CHICAGO — Since the early days of summer, runners from across the region, across the country and around the world have been training for the moment they hit the streets of Chicago on October 9th.
While there are many things these athletes can control about their training, there’s one big thing they can’t: the weather.
Temperature has a big impact on runners, with warm or cool temperatures making a difference in time. Precipitation could also make the course a little more challenging for those completing the 26.2 miles on Sunday morning and afternoon.
What is the weather like on Sunday? Rather pleasant at the moment.
According to the WGN weather center, the high for the day is expected to be 65 degrees for a high with a low of 49, with seasonal weather making for good marathon conditions.
Leading up to the race, the Chicago Marathon event alert status is green, which defines ideal conditions for marathon running.
This is a key difference from the 2021 race, where the maximum temperature at the start of the race was 79 degrees with a temp of 68 degrees.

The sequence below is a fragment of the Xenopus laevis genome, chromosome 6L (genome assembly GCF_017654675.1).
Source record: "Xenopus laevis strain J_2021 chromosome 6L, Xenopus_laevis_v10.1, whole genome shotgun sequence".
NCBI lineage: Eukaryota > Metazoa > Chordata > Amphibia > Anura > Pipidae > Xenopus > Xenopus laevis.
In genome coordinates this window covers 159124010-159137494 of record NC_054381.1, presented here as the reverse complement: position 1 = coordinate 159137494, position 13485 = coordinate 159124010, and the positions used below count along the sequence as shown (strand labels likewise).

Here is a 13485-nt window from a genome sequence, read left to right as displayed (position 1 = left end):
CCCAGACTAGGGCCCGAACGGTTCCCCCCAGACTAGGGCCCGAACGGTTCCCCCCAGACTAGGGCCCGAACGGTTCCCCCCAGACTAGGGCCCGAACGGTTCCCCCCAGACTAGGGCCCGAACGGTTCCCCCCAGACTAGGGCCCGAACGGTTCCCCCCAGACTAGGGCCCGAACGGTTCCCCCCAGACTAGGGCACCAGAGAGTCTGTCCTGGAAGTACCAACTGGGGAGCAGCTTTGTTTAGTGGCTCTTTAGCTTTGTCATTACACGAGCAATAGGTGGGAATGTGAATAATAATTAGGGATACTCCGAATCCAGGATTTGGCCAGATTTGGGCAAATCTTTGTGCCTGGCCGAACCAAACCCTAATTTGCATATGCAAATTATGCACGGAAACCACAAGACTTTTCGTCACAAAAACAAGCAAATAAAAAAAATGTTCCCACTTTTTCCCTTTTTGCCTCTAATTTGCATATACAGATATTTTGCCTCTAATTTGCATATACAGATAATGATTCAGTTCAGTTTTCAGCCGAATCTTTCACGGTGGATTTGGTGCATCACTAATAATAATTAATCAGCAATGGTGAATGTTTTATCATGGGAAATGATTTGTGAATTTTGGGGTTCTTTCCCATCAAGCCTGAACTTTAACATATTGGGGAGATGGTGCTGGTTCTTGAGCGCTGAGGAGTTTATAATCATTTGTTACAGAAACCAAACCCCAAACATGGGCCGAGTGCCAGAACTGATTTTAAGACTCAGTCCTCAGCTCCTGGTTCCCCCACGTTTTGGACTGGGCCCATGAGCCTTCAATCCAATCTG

How does this year’s weather compare to the usual race temperature? It’s pretty average according to FindMyMarathon.com.
For the last 17 Chicago Marathons since 2005, the average high temperature for the event is 67 degrees with a low of 51, with an average of 52 degrees early in the race.
The warmest temperatures of this range were at the 2007 race when the starting temperature was 72 degrees with a daily high of 88 degrees. The heat was so great that the race was stopped halfway because of the high temperatures.
Two years later, the coolest race of the last 17 years followed with a temperature of 32 degrees at the start of the race and a maximum of 45 degrees.
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